2014: NHS & The Year Ahead

20 January 2014

2014: NHS & The Year Ahead

2013 was a difficult year for the NHS with public inquiries and intense media scrutiny highlighting the Stafford Hospital scandal, the publishing of ‘never events’ at a number of hospitals as well as the Care Quality Commission (CQC) closing in to put several trusts into special measures. As 2014 commences, headlines of a 7 day working week for GP surgeries, figures such as £1bn worth of required funding and the need for hundreds of thousands of extra staff are constantly circulating as solutions to an ever increasingly strained NHS.

Mistreatment.com has thought about what the NHS may require in 2014 to address the balance and make a real difference towards patient care and safety and in helping to reaffirm public trust in the organisation. 

Communication:

Communication is not just about hearing what patients have to say but also that NHS employees are also being heard and if issues about patient safety are flagged that this is prioritised as a requirement for action, and to not be buried under paperwork or dismissed altogether. Events at Mid Staffs made it abundantly clear why communication needs to be instilled in hospitals in a manner which is ‘bottom-up’ starting from the front line of services right up through to the boardrooms and that collective citizen and employee voices are heard when issues do arise. Furthermore it’s just as important that this communication is a genuine two way conversation-without fear of consequences. 2014 should be the year of listening and communicating-surely an ideal way to raise standards for both patients and employees.

Culture Shift:

Mistreatment.com has heard first-hand from members of the public of instances where certain hospitals have neglected their duty of care towards patients; not just where medical negligence has arisen, but where staff have not been clear and open with patients. One thing the Francis Inquiry made clear is that a definite culture shift is required in the NHS, where patient safety and care is placed as an overriding priority to make sure patients are cared for properly. Some hospitals are providing outstanding patient service and care but as the CQC has placed so many trusts into special measures in 2013, it is clear to see that there is a greater need for a culture shift within the NHS, to let patients know their safety is a vital concern.

Dealing With Understaffing:

2013 made clear that understaffing in the NHS-particularly amongst nurses-is a chronic problem which is directly impacting patient care. It is a major challenge and 2014 has to ensure adequate staffing levels are spread across the NHS. This is a particular problem in maternity wards which Mistreatment.com feels is particularly unacceptable and should be looked at urgently so that there are enough nurses and midwives to deal with patients. This problem of understaffing has also meant district nursing has been cut and so affects outpatient care.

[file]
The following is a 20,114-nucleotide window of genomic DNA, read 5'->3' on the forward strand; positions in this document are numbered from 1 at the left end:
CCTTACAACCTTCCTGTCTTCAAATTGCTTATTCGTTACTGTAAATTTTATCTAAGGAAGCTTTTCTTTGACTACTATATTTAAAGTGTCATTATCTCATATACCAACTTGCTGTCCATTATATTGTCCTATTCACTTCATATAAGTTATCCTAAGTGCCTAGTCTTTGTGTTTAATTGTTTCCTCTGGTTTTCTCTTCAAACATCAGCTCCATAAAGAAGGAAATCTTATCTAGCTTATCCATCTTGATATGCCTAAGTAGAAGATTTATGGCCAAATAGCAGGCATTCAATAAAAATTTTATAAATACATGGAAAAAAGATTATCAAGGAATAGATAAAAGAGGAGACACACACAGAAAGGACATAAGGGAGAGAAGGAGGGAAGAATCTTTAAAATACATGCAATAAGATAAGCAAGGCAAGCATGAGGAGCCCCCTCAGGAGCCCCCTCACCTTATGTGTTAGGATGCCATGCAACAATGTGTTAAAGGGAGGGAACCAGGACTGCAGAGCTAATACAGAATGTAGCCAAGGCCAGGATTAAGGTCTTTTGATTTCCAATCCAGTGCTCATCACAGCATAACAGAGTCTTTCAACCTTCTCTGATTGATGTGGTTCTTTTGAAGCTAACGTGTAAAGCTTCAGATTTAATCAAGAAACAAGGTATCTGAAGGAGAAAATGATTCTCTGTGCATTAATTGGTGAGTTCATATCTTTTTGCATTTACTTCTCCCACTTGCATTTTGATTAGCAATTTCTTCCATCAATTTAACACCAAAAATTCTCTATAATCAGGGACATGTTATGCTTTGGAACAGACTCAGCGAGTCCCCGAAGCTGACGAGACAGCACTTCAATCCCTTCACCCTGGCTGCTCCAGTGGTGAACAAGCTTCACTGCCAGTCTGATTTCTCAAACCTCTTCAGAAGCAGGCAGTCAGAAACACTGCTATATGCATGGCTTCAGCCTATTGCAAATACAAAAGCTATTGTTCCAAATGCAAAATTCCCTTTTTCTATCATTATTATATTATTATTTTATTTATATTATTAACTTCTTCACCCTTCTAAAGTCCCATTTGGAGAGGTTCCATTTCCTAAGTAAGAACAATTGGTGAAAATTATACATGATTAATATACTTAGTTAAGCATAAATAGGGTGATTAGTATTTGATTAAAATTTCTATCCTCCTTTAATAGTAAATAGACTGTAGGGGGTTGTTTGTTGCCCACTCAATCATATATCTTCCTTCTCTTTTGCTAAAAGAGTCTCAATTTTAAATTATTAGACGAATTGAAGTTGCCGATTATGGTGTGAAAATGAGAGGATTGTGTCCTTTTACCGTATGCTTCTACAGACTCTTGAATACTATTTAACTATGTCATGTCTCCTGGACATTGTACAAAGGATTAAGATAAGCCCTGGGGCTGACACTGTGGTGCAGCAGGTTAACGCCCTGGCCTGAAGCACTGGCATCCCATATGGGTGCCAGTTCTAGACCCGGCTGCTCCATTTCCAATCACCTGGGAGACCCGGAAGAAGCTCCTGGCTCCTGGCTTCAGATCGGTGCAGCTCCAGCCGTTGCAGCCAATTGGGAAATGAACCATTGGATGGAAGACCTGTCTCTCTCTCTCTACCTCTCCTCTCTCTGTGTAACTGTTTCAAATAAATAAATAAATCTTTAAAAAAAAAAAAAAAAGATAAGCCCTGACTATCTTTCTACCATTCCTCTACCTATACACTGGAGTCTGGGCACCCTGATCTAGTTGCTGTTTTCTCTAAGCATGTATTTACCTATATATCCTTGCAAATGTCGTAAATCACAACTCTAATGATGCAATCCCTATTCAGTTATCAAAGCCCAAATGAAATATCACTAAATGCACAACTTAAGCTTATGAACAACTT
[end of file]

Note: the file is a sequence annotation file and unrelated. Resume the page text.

A&E Requires Urgent Attention:

It’s clear that A&E departments throughout the NHS are struggling to withstand the pressure of patient demand, with millions of visits to A&E every year increasing in size. Capacity and resourcing is being pushed to breaking point and the problems highlighted in 2013 by Mistreatment.com included bed blocking, staff shortages and delays in referrals which delayed important treatment for patients. A&E is the front face of the NHS and 2014 requires particular attention in this area; it recently emerged that the amount of locum doctor spend has risen, but this has not been matched with a rise in experience and skills with the doctors often unsuitable replacements for a demoralised junior doctor workforce. In 2014 this must be addressed as the monetary spend on locums could be used far better to improve A&E services.

Patient Care Is A Full time Service:

Staffing problems and inefficient scheduling highlighted in 2013 meant that extremely ill patients lacked the skill and expertise of senior doctors and staff during the weekends. What this meant was that junior members of staff often had to treat such patients during the weekends when staffing was at its most depleted. The waiting for diagnoses and test results meant that healthcare service during the week was more effective for ill patients than during the weekend. Mistreatment.com has seen examples of how staff burnout can lead to medical negligence. In 2014 it is therefore important to distribute funds wisely across the NHS and ensure that junior members of staff are not left continually unsupervised during the weekends.

2014 is an important year for the NHS-certain areas require change and highlighting the most serious areas can only help to inspire the kind of innovation required to improve the image of the NHS and put patient safety and care at the forefront of the service where it belongs.

Mistreatment.com speak with patients and their families about their concerns regarding NHS treatment, whether they want to make a complaint or to make a medical negligence claim. The first step to finding out where you stand is speaking to an expert, and that is what Mistreatment.com is here for. If you have a question, concern or experience you require assistance with us, you can contact us below.